Silver prices in Japan, India and the US all rose over the past month, as did gold prices in the same regions. Silver and gold prices in China, however, fell ever so slightly. These inputs, as well as platinum and palladium prices showing mixed movement, resulted in MetalMiner’s monthly Global Precious Metals MMI® registering a value of 84 in June, holding steady at May’s level.
The real stories that concern us, however, may reside in the PGM markets.
2015 GFMS Platinum & Palladium Survey SAYS:
Thomson Reuters recently released its GFMS Platinum & Palladium Survey 2015, and in it, noted that the platinum market to be in a deep deficit last year “(prior to inventory movements) of 1.02 million ounces, singularly owing to major strike-related production stoppages in South Africa.” The 2014 deficit comes on the heels of surplus in 7 of the last 8 years; the deficit is expected to continue.
Meanwhile, palladium has been a market in deficit since 2007. The GFMS team estimates “the palladium market deficit last year at 1.58 million ounces, representing the most severe market imbalance for more than a decade.”
GFMS Platinum, Palladium Price Forecast
According to the survey, the average platinum price is forecast to fall by 16% year-on-year, averaging $1,170/oz, about 5% higher than May’s closing price on the MetalMiner IndX. Analysts indicate that this suggests a closing of platinum’s discount to gold. The average palladium price forecast is broadly flat year-on-year at $800/oz, not too much higher than current prices.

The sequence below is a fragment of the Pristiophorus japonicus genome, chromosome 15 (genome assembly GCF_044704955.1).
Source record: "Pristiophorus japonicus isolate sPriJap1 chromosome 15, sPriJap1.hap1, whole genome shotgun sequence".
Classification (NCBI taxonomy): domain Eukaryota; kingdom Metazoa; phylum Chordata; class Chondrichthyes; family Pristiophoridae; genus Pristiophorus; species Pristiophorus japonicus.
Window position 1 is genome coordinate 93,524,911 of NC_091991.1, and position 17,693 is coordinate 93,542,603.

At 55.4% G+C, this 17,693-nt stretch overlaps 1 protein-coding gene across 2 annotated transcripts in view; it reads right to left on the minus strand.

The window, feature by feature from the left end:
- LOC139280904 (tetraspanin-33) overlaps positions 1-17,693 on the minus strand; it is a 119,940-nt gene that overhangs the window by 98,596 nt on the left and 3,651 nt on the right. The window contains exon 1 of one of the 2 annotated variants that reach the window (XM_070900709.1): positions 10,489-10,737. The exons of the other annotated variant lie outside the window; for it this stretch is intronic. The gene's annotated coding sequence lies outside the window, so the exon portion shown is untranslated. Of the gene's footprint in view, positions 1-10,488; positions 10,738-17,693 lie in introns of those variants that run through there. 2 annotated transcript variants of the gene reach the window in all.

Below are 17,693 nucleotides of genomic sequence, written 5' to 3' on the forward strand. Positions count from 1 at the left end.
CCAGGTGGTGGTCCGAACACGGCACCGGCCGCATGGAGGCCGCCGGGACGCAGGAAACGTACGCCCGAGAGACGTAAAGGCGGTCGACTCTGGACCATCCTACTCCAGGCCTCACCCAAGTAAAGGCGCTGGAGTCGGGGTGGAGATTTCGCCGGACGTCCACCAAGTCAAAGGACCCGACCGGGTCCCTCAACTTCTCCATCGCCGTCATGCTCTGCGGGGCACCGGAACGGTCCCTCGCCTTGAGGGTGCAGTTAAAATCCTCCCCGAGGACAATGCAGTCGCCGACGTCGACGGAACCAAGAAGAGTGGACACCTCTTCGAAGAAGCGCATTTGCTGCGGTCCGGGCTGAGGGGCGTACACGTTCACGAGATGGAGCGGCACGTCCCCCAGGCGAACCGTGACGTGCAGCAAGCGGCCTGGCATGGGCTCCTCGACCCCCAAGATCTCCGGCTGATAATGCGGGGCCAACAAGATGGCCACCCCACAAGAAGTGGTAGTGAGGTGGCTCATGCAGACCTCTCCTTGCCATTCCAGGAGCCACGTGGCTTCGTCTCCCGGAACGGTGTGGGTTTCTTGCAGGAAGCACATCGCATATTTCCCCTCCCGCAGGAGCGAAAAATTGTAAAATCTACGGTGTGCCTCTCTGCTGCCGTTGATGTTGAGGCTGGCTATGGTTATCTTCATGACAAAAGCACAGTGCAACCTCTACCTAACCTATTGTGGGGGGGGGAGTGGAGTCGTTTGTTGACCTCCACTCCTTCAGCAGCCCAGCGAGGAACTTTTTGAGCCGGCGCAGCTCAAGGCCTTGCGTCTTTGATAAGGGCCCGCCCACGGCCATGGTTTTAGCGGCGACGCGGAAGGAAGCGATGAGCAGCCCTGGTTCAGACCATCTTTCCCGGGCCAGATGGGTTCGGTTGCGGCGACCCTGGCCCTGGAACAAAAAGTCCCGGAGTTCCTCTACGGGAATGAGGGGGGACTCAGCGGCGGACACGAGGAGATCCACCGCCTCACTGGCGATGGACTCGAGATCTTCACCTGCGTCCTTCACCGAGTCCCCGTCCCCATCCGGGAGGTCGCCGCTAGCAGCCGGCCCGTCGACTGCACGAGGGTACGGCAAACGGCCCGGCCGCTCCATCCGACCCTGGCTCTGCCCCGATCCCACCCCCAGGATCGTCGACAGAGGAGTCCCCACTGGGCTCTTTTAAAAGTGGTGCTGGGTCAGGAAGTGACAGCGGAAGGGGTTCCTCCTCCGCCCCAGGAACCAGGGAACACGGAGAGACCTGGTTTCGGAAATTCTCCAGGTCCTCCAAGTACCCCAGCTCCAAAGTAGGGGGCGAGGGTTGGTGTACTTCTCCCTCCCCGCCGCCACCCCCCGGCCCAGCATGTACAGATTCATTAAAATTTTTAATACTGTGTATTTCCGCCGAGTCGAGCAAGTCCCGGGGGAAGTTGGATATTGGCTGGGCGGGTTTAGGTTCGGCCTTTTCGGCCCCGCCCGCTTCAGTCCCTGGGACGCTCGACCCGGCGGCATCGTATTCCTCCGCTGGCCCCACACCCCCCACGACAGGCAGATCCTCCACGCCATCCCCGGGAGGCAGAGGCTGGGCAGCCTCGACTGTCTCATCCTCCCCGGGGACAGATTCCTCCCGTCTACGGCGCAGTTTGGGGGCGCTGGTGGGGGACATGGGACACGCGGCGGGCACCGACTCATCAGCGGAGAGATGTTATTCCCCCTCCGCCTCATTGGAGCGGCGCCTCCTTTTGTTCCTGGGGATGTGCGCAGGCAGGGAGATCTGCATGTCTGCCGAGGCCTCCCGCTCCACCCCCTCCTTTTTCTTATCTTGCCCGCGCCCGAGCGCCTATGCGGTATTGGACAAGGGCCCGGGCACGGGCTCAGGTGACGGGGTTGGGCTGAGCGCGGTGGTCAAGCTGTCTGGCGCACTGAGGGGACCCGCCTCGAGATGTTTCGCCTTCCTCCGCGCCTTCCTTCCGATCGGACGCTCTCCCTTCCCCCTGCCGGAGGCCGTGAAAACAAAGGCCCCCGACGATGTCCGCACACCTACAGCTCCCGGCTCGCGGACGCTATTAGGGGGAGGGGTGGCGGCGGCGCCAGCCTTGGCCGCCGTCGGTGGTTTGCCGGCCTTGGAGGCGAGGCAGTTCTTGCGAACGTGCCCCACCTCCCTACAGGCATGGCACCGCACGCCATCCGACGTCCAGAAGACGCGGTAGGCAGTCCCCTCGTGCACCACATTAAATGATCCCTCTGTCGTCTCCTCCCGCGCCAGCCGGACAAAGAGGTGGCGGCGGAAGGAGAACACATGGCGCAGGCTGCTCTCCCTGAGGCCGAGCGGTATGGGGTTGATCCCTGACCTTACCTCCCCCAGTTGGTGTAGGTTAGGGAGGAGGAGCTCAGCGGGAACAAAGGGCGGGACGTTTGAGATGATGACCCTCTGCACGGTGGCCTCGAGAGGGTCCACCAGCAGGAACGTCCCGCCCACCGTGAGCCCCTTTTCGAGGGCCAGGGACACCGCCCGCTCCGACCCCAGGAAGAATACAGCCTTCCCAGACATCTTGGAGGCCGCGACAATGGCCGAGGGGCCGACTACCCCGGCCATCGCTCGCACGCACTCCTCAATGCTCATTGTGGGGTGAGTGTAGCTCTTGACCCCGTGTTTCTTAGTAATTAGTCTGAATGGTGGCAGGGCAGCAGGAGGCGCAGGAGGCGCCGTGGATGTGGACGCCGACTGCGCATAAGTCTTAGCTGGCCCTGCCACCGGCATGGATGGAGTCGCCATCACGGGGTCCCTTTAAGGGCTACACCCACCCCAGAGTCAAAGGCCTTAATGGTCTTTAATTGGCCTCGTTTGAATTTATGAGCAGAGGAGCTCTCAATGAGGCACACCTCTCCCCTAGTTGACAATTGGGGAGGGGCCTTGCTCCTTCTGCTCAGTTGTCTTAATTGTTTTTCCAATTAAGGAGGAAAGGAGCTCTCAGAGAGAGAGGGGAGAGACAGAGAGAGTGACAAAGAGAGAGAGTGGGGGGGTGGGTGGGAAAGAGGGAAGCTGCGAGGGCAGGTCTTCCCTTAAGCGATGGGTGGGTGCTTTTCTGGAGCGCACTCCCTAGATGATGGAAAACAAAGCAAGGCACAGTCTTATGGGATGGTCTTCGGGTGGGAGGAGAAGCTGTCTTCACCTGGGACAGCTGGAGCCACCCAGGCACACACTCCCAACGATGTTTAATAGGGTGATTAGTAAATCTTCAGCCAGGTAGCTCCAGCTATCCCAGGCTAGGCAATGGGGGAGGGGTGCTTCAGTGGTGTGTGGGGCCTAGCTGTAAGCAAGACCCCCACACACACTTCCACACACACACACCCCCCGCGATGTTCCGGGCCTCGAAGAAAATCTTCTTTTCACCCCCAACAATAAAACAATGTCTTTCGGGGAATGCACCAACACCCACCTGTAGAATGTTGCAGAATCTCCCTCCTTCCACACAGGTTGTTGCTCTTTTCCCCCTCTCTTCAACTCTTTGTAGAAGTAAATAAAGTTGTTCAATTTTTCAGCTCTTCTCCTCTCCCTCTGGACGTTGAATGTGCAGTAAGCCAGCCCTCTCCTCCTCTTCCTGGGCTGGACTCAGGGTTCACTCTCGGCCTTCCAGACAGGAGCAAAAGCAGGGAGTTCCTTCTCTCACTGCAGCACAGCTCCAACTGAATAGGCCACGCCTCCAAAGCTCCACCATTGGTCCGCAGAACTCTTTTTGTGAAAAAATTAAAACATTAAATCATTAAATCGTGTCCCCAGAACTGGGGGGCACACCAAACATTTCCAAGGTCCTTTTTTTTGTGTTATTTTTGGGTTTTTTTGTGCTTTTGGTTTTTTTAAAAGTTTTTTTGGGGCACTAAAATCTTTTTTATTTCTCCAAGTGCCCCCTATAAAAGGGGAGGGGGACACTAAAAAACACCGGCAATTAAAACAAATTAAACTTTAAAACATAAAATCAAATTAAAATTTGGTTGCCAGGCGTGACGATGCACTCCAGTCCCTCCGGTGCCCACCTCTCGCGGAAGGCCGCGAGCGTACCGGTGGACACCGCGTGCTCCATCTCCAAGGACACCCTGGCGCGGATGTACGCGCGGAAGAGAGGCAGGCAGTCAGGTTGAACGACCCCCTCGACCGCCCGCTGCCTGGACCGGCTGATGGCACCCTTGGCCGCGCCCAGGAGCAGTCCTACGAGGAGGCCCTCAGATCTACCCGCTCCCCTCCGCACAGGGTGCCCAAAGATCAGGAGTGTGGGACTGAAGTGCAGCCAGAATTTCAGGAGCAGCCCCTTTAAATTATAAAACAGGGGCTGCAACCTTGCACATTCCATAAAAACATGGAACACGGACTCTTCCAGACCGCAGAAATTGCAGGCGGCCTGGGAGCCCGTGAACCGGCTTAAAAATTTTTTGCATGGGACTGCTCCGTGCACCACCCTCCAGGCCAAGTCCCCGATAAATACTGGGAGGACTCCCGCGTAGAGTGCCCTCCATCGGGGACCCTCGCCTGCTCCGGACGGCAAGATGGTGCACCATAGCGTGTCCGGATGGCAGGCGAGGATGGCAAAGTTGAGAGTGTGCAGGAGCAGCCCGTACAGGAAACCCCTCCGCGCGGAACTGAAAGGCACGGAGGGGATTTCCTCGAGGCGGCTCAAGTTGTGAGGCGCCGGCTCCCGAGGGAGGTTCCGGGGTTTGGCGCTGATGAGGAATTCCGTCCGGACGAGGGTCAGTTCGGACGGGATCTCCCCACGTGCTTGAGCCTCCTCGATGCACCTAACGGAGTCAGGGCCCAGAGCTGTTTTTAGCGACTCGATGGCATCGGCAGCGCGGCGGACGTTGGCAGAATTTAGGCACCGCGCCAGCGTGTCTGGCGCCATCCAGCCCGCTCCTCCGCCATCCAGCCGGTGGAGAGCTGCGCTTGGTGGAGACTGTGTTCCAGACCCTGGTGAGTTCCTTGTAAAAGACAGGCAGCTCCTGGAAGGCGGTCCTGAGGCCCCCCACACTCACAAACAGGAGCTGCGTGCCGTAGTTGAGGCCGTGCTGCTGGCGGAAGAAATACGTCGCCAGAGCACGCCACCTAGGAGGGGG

William Tankard, research director of mining at Thomson Reuters, is quoted as saying, “It appears to us that forward buying programs by the automotive sector are developing increasing levels of flexibility for these consumers to purchase metal when they want to, rather than need to; the sector is becoming increasingly price-sensitive. Without enduring production cuts to be achieved, by permanently closing high-cost mines, the platinum market is expected to return to surplus next year. Of course, it’s a huge challenge as a producer to make that call, incur restructuring costs and permanently close capacity, if you believe the price will recover in the short- to medium-term.”
How Does That Compare to MetalMiner’s Outlook?
It roughly matches what our lead forecasting analyst, Raul de Frutos, has written recently; in short: “Recent weakness in the dollar is giving a boost to precious metals. However, these price movements have been quite shy so far. It still makes sense to be long-term bullish on the dollar and bearish on precious metals.”
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